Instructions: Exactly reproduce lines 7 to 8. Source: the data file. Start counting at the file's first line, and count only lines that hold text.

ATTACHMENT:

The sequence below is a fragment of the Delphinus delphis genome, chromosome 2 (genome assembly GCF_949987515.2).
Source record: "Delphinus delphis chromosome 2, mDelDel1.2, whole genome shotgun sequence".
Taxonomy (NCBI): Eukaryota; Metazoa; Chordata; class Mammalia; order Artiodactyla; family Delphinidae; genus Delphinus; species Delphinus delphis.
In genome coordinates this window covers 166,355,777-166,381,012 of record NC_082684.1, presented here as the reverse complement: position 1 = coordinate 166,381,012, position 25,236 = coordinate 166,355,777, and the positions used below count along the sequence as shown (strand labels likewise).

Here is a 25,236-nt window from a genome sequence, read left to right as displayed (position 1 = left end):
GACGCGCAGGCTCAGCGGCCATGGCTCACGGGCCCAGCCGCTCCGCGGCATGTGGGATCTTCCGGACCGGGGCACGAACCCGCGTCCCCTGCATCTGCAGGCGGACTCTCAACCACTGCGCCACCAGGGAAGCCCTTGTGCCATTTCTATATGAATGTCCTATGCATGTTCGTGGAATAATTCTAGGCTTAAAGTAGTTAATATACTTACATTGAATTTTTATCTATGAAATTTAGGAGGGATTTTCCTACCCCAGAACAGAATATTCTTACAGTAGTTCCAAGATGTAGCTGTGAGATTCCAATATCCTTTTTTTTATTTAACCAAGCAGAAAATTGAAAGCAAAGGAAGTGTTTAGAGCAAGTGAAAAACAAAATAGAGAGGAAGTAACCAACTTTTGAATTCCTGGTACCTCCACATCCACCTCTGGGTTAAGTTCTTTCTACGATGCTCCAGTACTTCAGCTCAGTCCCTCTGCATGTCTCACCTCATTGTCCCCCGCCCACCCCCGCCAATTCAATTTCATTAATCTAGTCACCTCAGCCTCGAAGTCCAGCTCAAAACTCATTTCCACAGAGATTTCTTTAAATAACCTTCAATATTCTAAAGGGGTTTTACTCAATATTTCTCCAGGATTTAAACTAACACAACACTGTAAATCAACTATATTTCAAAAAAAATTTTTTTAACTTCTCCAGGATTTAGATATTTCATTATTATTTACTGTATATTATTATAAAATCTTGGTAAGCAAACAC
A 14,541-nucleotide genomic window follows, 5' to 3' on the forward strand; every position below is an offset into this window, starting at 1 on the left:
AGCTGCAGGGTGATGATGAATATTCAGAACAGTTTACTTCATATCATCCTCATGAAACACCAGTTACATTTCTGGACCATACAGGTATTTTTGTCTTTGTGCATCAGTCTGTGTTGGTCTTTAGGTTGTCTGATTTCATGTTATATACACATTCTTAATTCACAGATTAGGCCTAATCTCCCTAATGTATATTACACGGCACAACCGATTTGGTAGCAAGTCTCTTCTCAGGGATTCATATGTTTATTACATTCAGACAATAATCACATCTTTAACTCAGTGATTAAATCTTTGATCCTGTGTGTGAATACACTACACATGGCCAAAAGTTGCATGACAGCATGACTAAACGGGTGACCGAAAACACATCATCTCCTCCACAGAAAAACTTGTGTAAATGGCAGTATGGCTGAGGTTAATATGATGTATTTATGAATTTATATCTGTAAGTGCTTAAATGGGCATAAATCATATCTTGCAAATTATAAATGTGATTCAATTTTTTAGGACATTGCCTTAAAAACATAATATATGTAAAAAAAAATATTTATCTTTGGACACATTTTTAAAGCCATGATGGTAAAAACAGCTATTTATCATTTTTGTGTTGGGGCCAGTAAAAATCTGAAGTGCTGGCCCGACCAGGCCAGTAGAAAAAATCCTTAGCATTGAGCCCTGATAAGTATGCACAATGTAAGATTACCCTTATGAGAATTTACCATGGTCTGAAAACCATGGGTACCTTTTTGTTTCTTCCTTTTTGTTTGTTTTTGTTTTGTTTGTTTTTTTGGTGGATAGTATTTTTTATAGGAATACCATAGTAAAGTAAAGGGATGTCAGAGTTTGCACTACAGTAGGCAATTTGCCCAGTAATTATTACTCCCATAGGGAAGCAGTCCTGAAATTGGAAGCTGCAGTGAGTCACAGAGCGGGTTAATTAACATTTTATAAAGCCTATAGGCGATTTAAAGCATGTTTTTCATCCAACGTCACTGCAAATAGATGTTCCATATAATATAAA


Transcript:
A 14,541-nucleotide genomic window follows, 5' to 3' on the forward strand; every position below is an offset into this window, starting at 1 on the left:
AGCTGCAGGGTGATGATGAATATTCAGAACAGTTTACTTCATATCATCCTCATGAAACACCAGTTACATTTCTGGACCATACAGGTATTTTTGTCTTTGTGCATCAGTCTGTGTTGGTCTTTAGGTTGTCTGATTTCATGTTATATACACATTCTTAATTCACAGATTAGGCCTAATCTCCCTAATGTATATTACACGGCACAACCGATTTGGTAGCAAGTCTCTTCTCAGGGATTCATATGTTTATTACATTCAGACAATAATCACATCTTTAACTCAGTGATTAAATCTTTGATCCTGTGTGTGAATACACTACACATGGCCAAAAGTTGCATGACAGCATGACTAAACGGGTGACCGAAAACACATCATCTCCTCCACAGAAAAACTTGTGTAAATGGCAGTATGGCTGAGGTTAATATGATGTATTTATGAATTTATATCTGTAAGTGCTTAAATGGGCATAAATCATATCTTGCAAATTATAAATGTGATTCAATTTTTTAGGACATTGCCTTAAAAACATAATATATGTAAAAAAAAATATTTATCTTTGGACACATTTTTAAAGCCATGATGGTAAAAACAGCTATTTATCATTTTTGTGTTGGGGCCAGTAAAAATCTGAAGTGCTGGCCCGACCAGGCCAGTAGAAAAAATCCTTAGCATTGAGCCCTGATAAGTATGCACAATGTAAGATTACCCTTATGAGAATTTACCATGGTCTGAAAACCATGGGTACCTTTTTGTTTCTTCCTTTTTGTTTGTTTTTGTTTTGTTTGTTTTTTTGGTGGATAGTATTTTTTATAGGAATACCATAGTAAAGTAAAGGGATGTCAGAGTTTGCACTACAGTAGGCAATTTGCCCAGTAATTATTACTCCCATAGGGAAGCAGTCCTGAAATTGGAAGCTGCAGTGAGTCACAGAGCGGGTTAATTAACATTTTATAAAGCCTATAGGCGATTTAAAGCATGTTTTTCATCCAACGTCACTGCAAATAGATGTTCCATATAATATAAA